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What Happens to My Car Insurance After a DUI?

Clients accused of OVI or DUI in Columbus, Ohio often have questions about their insurance and what might happen to their insurance rates. The problem here is that there is no bright line answer. When one buys insurance, they basically enter into a private contract with a private company. The terms of the contract may vary, and the average person (including myself) has not read the small print language in the contract.

The point is that there is no rule or law about what will happen to insurance rates as a result of aDUI charge
or conviction. Insurance companies must simply follow whatever language that’s in the contract. Even then, most won’t know whether the company is following the agreement or not. Most don’t even have a copy of the agreement.

But over the years, I’ve learned a few things about how insurance companies operate. Any traffic accident (irrespective of fault) will probably count as an “incident” against the insured. Too many incidents in a certain period of time will result in higher rates. Beyond that, one or more incidents, combined with something more serious, may result in cancellation of the policy.

Insurance companies are accustomed to seeing DUI charges or related charges. As enforcement increases, there are more and more people charged with DUI. More people are convicted, and more people are trying get insurance with a record.

Certainly a conviction for drunk driving will result in higher renewal rates. The better question is whether a reduction by plea bargain will result in higher rates. We often try to reduce or amend a DUI charge to something else. Many people are familiar with Reckless Operation as a reduction from a drunk driving charge. There are other options.
Ohio law has changed and now includes a charge called Physical Control of a Motor Vehicle While Under the Influence. This charge was designed to apply to the person “sleeping it off” in the car where the police could not establish that the person was actually driving (or operating).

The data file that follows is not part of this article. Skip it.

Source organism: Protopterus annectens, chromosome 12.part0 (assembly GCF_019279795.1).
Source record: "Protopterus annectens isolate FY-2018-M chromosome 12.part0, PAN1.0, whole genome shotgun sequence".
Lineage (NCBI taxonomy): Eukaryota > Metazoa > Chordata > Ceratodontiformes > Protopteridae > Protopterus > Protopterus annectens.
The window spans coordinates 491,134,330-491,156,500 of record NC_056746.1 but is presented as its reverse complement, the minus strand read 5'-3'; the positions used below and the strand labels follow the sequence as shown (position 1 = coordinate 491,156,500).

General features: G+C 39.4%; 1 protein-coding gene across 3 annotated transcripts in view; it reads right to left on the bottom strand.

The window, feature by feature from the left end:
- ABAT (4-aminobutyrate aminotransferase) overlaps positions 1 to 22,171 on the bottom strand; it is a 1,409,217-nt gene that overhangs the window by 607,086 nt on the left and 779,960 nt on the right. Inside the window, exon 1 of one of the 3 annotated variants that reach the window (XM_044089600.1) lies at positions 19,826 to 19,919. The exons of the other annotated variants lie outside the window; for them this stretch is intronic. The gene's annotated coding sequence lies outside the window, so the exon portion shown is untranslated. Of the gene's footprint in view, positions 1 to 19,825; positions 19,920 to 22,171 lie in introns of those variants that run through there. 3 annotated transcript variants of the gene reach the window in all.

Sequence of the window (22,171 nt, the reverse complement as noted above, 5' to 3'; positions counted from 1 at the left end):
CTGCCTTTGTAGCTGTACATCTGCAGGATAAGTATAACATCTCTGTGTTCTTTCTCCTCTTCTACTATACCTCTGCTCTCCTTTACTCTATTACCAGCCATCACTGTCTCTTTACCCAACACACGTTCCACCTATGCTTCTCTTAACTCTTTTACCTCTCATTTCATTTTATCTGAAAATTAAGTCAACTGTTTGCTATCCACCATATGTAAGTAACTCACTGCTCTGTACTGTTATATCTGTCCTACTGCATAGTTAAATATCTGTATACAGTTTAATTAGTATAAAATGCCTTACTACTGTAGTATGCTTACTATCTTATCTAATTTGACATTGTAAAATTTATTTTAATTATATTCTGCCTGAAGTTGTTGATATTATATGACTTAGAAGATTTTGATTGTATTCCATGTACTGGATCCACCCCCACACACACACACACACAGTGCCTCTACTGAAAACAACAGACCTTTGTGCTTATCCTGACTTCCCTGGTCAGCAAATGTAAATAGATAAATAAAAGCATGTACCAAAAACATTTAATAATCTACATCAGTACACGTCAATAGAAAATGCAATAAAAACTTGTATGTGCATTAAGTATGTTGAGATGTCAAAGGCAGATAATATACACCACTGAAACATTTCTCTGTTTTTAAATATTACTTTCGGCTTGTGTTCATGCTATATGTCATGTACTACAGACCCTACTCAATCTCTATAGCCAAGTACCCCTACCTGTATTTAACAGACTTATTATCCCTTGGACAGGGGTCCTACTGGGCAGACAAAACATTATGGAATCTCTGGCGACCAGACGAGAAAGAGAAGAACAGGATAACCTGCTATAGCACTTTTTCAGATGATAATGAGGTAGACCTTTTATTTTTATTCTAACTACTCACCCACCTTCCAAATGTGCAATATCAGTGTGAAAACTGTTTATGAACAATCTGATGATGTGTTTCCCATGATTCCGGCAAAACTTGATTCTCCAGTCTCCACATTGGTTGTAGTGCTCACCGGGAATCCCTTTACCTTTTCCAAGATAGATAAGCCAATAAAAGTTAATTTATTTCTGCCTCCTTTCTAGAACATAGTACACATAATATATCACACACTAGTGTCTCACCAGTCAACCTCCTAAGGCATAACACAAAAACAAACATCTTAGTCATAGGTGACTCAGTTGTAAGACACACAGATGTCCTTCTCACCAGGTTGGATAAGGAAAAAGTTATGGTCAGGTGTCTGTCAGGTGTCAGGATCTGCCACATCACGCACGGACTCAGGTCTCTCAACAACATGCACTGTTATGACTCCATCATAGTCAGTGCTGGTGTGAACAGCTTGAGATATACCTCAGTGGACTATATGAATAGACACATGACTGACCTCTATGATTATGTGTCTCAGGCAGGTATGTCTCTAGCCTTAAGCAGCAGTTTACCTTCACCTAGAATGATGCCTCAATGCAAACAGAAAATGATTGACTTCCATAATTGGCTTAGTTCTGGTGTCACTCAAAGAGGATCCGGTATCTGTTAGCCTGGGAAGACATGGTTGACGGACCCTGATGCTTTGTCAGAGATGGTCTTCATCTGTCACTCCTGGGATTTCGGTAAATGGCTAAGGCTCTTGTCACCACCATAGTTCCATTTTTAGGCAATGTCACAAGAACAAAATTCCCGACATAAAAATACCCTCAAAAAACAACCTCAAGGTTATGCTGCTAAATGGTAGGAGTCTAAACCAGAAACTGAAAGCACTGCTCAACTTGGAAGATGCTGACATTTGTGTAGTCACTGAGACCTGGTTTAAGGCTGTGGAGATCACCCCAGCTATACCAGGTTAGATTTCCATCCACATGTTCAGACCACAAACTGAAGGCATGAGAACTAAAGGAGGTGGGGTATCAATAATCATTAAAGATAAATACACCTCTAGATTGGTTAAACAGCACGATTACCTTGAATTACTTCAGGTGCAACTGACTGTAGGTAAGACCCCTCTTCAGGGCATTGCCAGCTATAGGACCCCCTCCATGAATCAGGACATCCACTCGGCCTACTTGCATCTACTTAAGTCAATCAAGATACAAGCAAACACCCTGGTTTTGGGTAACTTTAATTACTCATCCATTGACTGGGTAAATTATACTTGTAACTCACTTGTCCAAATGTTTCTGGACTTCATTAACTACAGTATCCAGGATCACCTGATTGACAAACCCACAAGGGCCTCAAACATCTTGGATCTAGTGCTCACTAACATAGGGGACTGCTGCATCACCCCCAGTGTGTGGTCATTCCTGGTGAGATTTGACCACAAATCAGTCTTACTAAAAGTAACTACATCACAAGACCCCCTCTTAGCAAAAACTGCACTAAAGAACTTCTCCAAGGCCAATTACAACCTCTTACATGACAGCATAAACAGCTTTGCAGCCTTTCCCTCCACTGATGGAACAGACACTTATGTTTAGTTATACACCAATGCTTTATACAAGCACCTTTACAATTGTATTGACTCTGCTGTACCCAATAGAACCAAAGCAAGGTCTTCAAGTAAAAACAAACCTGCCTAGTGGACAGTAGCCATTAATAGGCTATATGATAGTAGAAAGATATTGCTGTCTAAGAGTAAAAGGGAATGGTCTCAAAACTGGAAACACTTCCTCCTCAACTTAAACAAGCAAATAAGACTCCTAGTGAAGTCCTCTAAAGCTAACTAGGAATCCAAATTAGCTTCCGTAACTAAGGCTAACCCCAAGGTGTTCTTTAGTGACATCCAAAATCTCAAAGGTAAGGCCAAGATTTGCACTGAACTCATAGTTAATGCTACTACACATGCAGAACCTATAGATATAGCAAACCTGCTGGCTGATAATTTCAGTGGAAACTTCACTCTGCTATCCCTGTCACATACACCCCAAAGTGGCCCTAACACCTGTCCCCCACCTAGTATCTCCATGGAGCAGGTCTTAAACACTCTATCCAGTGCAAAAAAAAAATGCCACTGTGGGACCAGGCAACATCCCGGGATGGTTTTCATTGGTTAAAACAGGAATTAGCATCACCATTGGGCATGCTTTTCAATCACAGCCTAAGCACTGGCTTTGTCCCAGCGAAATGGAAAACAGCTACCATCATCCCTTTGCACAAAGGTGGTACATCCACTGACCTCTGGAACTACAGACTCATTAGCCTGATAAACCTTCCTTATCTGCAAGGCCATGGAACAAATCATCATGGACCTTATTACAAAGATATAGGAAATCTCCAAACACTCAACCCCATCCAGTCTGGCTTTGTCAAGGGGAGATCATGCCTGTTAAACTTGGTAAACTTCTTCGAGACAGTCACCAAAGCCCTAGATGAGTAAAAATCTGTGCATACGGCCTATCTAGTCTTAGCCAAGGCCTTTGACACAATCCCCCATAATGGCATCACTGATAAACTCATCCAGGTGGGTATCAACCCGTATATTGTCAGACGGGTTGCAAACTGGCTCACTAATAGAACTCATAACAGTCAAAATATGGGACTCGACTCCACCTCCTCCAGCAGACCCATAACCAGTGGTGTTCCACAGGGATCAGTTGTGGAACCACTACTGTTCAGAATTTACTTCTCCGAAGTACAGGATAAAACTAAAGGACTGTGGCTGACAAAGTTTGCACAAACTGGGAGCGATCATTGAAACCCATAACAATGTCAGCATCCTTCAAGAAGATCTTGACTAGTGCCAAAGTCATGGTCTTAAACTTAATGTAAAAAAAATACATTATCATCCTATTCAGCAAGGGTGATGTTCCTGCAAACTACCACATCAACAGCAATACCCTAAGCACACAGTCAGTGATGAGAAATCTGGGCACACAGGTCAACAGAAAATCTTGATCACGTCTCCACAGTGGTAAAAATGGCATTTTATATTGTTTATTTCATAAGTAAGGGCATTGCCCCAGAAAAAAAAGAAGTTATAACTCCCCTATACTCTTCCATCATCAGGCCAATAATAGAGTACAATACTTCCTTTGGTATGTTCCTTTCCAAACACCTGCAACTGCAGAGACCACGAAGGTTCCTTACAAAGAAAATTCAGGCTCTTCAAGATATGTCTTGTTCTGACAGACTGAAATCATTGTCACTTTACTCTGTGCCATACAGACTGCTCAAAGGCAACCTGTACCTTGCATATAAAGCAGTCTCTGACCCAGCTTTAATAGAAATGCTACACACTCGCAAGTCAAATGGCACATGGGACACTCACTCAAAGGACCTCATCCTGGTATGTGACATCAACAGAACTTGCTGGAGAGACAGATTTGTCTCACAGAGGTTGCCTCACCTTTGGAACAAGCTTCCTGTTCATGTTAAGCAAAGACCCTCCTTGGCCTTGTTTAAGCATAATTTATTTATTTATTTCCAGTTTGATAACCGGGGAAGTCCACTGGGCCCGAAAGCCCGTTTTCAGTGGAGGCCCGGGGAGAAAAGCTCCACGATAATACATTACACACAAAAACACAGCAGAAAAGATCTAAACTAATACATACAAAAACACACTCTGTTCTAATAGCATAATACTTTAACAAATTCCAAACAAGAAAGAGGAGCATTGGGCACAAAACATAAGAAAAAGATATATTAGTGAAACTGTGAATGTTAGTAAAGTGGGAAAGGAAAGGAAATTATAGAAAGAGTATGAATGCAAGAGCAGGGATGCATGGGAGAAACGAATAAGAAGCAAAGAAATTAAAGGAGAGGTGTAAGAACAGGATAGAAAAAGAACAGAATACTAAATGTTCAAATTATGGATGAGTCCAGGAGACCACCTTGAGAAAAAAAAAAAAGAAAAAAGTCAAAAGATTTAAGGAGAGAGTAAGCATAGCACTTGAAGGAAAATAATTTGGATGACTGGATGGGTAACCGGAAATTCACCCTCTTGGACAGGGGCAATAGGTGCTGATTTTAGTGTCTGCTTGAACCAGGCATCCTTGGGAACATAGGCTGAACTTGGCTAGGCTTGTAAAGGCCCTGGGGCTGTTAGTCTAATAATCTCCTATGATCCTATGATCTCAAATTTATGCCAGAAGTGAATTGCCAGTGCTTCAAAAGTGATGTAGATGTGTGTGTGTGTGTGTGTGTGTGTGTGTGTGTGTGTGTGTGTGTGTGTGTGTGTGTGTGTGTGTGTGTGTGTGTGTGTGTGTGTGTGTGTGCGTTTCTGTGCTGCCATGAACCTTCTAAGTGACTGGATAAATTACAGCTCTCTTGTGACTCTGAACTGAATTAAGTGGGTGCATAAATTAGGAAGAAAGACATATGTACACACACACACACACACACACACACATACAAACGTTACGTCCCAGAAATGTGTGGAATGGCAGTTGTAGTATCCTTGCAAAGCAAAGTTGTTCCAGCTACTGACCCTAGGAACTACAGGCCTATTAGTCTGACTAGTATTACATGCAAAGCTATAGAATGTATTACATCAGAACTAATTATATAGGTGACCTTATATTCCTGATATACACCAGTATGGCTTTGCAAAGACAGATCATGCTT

There is some debate about whether a Physical Control charge is better than a Reckless Operation charge. There may be no right answer to this. On the one hand, the Physical Control charge actually contains the element of impairment and thus directly reflects an alcohol related incident. But the Reckless Operation charge may not be much better. That charge, by its very definition, reflects reckless driving—a thing abhorred by insurance companies.

Despite this debate, we can’t lose sight of what’s really important. It is always better to have a reduction to a lesser offense, whether physical control or reckless operation or something else. In other words, don’t let the insurance tail wag the dog.

A discussion for another day is “fleet insurance,” commercial drivers, and the unique problems that may apply.

If you have any questions about OVI or DUI charges, contact the offices of Yavitch & Palmer to arrange an appointment with one of our Columbus Ohio DUI Lawyers.

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